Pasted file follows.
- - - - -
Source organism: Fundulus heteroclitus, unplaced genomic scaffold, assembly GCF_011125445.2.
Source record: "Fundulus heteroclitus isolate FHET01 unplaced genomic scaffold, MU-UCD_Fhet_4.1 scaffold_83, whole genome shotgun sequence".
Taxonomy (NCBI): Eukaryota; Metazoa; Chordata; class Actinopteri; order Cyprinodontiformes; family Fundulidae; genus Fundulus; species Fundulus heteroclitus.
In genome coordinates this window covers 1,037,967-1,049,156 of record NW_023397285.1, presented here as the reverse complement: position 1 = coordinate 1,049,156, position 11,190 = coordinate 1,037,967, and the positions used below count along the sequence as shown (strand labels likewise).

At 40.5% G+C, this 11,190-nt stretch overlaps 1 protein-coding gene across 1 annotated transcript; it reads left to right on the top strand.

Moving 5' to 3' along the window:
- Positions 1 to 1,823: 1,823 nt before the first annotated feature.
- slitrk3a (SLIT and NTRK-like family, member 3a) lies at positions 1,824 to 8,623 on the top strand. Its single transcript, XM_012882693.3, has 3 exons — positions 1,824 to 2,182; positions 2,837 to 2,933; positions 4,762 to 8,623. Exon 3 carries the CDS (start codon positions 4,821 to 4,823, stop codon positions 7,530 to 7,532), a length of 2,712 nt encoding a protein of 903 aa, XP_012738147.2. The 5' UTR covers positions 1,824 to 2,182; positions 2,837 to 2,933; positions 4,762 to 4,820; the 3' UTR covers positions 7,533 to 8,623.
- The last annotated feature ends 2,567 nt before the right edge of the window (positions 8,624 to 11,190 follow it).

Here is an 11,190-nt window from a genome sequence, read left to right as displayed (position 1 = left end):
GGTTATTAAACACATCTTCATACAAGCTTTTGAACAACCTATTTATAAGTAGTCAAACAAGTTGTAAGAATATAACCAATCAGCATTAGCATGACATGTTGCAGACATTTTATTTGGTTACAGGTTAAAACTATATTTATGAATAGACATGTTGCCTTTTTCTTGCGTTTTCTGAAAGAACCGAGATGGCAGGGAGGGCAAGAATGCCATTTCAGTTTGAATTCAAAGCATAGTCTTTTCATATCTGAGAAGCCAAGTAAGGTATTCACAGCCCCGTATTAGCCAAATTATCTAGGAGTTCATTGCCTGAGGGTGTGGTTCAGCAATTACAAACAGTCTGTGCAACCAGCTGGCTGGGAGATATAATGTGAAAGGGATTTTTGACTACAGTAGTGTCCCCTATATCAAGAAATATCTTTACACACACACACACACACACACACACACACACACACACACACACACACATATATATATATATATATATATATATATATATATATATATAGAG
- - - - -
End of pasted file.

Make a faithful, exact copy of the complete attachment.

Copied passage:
Source organism: Fundulus heteroclitus, unplaced genomic scaffold, assembly GCF_011125445.2.
Source record: "Fundulus heteroclitus isolate FHET01 unplaced genomic scaffold, MU-UCD_Fhet_4.1 scaffold_83, whole genome shotgun sequence".
Taxonomy (NCBI): Eukaryota; Metazoa; Chordata; class Actinopteri; order Cyprinodontiformes; family Fundulidae; genus Fundulus; species Fundulus heteroclitus.
In genome coordinates this window covers 1,037,967-1,049,156 of record NW_023397285.1, presented here as the reverse complement: position 1 = coordinate 1,049,156, position 11,190 = coordinate 1,037,967, and the positions used below count along the sequence as shown (strand labels likewise).

At 40.5% G+C, this 11,190-nt stretch overlaps 1 protein-coding gene across 1 annotated transcript; it reads left to right on the top strand.

Moving 5' to 3' along the window:
- Positions 1 to 1,823: 1,823 nt before the first annotated feature.
- slitrk3a (SLIT and NTRK-like family, member 3a) lies at positions 1,824 to 8,623 on the top strand. Its single transcript, XM_012882693.3, has 3 exons — positions 1,824 to 2,182; positions 2,837 to 2,933; positions 4,762 to 8,623. Exon 3 carries the CDS (start codon positions 4,821 to 4,823, stop codon positions 7,530 to 7,532), a length of 2,712 nt encoding a protein of 903 aa, XP_012738147.2. The 5' UTR covers positions 1,824 to 2,182; positions 2,837 to 2,933; positions 4,762 to 4,820; the 3' UTR covers positions 7,533 to 8,623.
- The last annotated feature ends 2,567 nt before the right edge of the window (positions 8,624 to 11,190 follow it).

Here is an 11,190-nt window from a genome sequence, read left to right as displayed (position 1 = left end):
GGTTATTAAACACATCTTCATACAAGCTTTTGAACAACCTATTTATAAGTAGTCAAACAAGTTGTAAGAATATAACCAATCAGCATTAGCATGACATGTTGCAGACATTTTATTTGGTTACAGGTTAAAACTATATTTATGAATAGACATGTTGCCTTTTTCTTGCGTTTTCTGAAAGAACCGAGATGGCAGGGAGGGCAAGAATGCCATTTCAGTTTGAATTCAAAGCATAGTCTTTTCATATCTGAGAAGCCAAGTAAGGTATTCACAGCCCCGTATTAGCCAAATTATCTAGGAGTTCATTGCCTGAGGGTGTGGTTCAGCAATTACAAACAGTCTGTGCAACCAGCTGGCTGGGAGATATAATGTGAAAGGGATTTTTGACTACAGTAGTGTCCCCTATATCAAGAAATATCTTTACACACACACACACACACACACACACACACACACACACACACACACACATATATATATATATATATATATATATATATATATATATATAGAG